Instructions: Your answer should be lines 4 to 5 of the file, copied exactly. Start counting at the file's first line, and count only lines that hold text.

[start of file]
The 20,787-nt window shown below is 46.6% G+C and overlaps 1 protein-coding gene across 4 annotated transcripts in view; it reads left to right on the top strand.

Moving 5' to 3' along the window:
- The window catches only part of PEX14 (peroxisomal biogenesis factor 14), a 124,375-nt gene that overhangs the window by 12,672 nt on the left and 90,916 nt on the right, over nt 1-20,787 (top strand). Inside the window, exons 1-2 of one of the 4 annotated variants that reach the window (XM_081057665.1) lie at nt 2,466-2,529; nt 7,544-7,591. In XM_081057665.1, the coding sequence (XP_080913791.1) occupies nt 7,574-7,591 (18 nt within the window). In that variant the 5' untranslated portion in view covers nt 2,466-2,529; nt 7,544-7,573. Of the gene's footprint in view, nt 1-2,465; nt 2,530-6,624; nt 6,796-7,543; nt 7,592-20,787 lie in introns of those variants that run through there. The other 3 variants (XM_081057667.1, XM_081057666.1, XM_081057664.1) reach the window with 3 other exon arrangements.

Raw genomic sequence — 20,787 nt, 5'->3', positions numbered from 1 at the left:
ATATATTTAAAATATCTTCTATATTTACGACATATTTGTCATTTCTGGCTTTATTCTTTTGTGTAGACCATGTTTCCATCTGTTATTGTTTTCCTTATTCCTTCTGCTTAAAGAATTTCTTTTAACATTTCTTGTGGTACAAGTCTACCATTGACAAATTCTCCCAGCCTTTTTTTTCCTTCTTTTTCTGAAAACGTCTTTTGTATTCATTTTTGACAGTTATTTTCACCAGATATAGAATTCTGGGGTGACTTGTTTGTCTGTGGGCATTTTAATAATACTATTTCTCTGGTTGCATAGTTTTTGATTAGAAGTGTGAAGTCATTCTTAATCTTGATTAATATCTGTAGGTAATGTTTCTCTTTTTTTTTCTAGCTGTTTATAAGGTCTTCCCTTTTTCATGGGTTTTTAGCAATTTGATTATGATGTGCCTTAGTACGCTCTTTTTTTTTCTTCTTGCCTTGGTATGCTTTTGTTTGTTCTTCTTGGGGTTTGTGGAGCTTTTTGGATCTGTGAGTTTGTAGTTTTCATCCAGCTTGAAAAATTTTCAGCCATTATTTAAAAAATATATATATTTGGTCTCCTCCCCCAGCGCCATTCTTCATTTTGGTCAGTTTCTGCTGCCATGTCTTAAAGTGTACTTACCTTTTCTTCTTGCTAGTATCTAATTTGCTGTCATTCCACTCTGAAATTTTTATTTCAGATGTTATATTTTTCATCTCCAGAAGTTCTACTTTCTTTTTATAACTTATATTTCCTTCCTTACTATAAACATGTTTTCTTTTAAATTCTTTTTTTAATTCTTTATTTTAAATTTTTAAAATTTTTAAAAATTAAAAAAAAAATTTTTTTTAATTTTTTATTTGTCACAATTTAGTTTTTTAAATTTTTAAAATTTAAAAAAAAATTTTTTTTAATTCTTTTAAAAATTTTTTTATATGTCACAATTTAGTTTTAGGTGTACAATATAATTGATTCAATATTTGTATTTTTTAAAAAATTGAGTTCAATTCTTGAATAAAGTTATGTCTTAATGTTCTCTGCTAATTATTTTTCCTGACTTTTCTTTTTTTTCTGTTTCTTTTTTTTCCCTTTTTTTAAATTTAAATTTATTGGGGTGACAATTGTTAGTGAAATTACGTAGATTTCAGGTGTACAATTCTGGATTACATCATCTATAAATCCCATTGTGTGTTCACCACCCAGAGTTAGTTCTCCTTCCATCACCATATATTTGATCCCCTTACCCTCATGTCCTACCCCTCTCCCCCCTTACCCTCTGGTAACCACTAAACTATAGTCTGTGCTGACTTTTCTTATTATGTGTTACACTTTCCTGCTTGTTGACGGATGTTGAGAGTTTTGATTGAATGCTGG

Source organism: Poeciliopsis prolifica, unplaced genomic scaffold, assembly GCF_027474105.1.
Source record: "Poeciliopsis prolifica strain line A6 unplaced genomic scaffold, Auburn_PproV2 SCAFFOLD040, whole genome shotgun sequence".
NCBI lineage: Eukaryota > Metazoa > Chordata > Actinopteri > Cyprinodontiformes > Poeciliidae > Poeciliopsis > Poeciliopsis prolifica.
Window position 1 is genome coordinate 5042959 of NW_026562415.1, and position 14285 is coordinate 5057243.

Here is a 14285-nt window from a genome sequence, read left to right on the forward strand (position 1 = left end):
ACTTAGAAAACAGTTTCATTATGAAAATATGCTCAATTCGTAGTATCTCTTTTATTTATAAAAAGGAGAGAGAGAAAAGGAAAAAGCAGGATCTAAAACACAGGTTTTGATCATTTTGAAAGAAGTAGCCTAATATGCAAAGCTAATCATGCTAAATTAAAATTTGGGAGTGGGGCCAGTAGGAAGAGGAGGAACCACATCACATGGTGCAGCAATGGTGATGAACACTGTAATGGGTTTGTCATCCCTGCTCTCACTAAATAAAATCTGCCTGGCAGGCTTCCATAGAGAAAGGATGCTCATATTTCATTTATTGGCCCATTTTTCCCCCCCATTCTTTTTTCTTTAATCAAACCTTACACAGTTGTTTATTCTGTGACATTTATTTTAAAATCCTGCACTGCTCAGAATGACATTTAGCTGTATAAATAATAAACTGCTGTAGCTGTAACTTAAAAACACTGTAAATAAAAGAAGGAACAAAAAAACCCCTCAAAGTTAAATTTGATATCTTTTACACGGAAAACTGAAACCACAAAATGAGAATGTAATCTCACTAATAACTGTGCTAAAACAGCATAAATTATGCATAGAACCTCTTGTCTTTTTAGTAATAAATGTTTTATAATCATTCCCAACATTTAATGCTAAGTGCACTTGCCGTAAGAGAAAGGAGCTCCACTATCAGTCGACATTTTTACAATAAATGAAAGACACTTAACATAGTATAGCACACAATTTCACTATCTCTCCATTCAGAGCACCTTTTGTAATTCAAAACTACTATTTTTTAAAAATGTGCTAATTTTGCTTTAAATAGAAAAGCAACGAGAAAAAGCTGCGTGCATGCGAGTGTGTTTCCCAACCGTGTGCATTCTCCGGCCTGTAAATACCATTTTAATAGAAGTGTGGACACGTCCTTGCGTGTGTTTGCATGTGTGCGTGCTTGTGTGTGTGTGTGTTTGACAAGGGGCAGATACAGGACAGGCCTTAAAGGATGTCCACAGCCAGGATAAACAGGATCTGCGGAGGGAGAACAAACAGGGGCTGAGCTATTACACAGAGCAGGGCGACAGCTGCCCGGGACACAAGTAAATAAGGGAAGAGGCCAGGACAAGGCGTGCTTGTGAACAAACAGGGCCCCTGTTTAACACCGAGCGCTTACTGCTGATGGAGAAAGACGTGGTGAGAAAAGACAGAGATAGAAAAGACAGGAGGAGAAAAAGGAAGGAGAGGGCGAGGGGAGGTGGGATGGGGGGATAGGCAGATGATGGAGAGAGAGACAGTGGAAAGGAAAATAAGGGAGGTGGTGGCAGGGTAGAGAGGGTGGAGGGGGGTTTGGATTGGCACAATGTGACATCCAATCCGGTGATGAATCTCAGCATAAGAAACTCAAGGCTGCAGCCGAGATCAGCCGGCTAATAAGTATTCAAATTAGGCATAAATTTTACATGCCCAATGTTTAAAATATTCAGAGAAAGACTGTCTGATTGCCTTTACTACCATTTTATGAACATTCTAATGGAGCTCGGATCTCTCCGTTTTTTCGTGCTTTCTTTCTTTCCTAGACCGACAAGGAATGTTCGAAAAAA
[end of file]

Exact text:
Raw genomic sequence — 20,787 nt, 5'->3', positions numbered from 1 at the left:
ATATATTTAAAATATCTTCTATATTTACGACATATTTGTCATTTCTGGCTTTATTCTTTTGTGTAGACCATGTTTCCATCTGTTATTGTTTTCCTTATTCCTTCTGCTTAAAGAATTTCTTTTAACATTTCTTGTGGTACAAGTCTACCATTGACAAATTCTCCCAGCCTTTTTTTTCCTTCTTTTTCTGAAAACGTCTTTTGTATTCATTTTTGACAGTTATTTTCACCAGATATAGAATTCTGGGGTGACTTGTTTGTCTGTGGGCATTTTAATAATACTATTTCTCTGGTTGCATAGTTTTTGATTAGAAGTGTGAAGTCATTCTTAATCTTGATTAATATCTGTAGGTAATGTTTCTCTTTTTTTTTCTAGCTGTTTATAAGGTCTTCCCTTTTTCATGGGTTTTTAGCAATTTGATTATGATGTGCCTTAGTACGCTCTTTTTTTTTCTTCTTGCCTTGGTATGCTTTTGTTTGTTCTTCTTGGGGTTTGTGGAGCTTTTTGGATCTGTGAGTTTGTAGTTTTCATCCAGCTTGAAAAATTTTCAGCCATTATTTAAAAAATATATATATTTGGTCTCCTCCCCCAGCGCCATTCTTCATTTTGGTCAGTTTCTGCTGCCATGTCTTAAAGTGTACTTACCTTTTCTTCTTGCTAGTATCTAATTTGCTGTCATTCCACTCTGAAATTTTTATTTCAGATGTTATATTTTTCATCTCCAGAAGTTCTACTTTCTTTTTATAACTTATATTTCCTTCCTTACTATAAACATGTTTTCTTTTAAATTCTTTTTTTAATTCTTTATTTTAAATTTTTAAAATTTTTAAAAATTAAAAAAAAAATTTTTTTTAATTTTTTATTTGTCACAATTTAGTTTTTTAAATTTTTAAAATTTAAAAAAAAATTTTTTTTAATTCTTTTAAAAATTTTTTTATATGTCACAATTTAGTTTTAGGTGTACAATATAATTGATTCAATATTTGTATTTTTTAAAAAATTGAGTTCAATTCTTGAATAAAGTTATGTCTTAATGTTCTCTGCTAATTATTTTTCCTGACTTTTCTTTTTTTTCTGTTTCTTTTTTTTCCCTTTTTTTAAATTTAAATTTATTGGGGTGACAATTGTTAGTGAAATTACGTAGATTTCAGGTGTACAATTCTGGATTACATCATCTATAAATCCCATTGTGTGTTCACCACCCAGAGTTAGTTCTCCTTCCATCACCATATATTTGATCCCCTTACCCTCATGTCCTACCCCTCTCCCCCCTTACCCTCTGGTAACCACTAAACTATAGTCTGTGCTGACTTTTCTTATTATGTGTTACACTTTCCTGCTTGTTGACGGATGTTGAGAGTTTTGATTGAATGCTGG